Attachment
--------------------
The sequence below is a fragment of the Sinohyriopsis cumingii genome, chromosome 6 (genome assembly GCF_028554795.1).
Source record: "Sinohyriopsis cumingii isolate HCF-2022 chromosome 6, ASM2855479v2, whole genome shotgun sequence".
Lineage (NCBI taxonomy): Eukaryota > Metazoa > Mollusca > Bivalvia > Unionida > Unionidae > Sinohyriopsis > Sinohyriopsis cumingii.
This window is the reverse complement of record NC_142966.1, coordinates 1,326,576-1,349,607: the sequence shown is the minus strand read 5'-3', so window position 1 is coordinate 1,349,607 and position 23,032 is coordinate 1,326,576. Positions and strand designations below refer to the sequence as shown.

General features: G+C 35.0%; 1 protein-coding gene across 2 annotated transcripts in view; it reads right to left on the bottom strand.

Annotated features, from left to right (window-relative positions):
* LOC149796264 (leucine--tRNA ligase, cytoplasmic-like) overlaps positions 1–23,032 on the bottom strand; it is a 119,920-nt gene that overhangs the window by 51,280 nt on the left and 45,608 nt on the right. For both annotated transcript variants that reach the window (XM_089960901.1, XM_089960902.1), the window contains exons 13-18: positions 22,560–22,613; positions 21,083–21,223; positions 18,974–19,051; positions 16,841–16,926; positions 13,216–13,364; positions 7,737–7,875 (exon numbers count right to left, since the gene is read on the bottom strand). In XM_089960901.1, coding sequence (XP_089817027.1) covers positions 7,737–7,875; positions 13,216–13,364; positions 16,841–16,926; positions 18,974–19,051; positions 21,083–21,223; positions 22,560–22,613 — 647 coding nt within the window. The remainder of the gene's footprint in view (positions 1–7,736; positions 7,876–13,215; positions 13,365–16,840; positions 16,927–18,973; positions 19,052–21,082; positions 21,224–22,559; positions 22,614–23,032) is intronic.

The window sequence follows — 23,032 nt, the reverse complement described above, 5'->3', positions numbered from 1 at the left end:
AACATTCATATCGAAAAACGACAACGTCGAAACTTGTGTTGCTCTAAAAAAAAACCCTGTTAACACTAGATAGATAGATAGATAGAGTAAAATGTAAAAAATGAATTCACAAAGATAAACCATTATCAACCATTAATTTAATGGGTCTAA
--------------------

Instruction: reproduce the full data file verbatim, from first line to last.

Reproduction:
The sequence below is a fragment of the Sinohyriopsis cumingii genome, chromosome 6 (genome assembly GCF_028554795.1).
Source record: "Sinohyriopsis cumingii isolate HCF-2022 chromosome 6, ASM2855479v2, whole genome shotgun sequence".
Lineage (NCBI taxonomy): Eukaryota > Metazoa > Mollusca > Bivalvia > Unionida > Unionidae > Sinohyriopsis > Sinohyriopsis cumingii.
This window is the reverse complement of record NC_142966.1, coordinates 1,326,576-1,349,607: the sequence shown is the minus strand read 5'-3', so window position 1 is coordinate 1,349,607 and position 23,032 is coordinate 1,326,576. Positions and strand designations below refer to the sequence as shown.

General features: G+C 35.0%; 1 protein-coding gene across 2 annotated transcripts in view; it reads right to left on the bottom strand.

Annotated features, from left to right (window-relative positions):
* LOC149796264 (leucine--tRNA ligase, cytoplasmic-like) overlaps positions 1–23,032 on the bottom strand; it is a 119,920-nt gene that overhangs the window by 51,280 nt on the left and 45,608 nt on the right. For both annotated transcript variants that reach the window (XM_089960901.1, XM_089960902.1), the window contains exons 13-18: positions 22,560–22,613; positions 21,083–21,223; positions 18,974–19,051; positions 16,841–16,926; positions 13,216–13,364; positions 7,737–7,875 (exon numbers count right to left, since the gene is read on the bottom strand). In XM_089960901.1, coding sequence (XP_089817027.1) covers positions 7,737–7,875; positions 13,216–13,364; positions 16,841–16,926; positions 18,974–19,051; positions 21,083–21,223; positions 22,560–22,613 — 647 coding nt within the window. The remainder of the gene's footprint in view (positions 1–7,736; positions 7,876–13,215; positions 13,365–16,840; positions 16,927–18,973; positions 19,052–21,082; positions 21,224–22,559; positions 22,614–23,032) is intronic.

The window sequence follows — 23,032 nt, the reverse complement described above, 5'->3', positions numbered from 1 at the left end:
AACATTCATATCGAAAAACGACAACGTCGAAACTTGTGTTGCTCTAAAAAAAAACCCTGTTAACACTAGATAGATAGATAGATAGAGTAAAATGTAAAAAATGAATTCACAAAGATAAACCATTATCAACCATTAATTTAATGGGTCTAA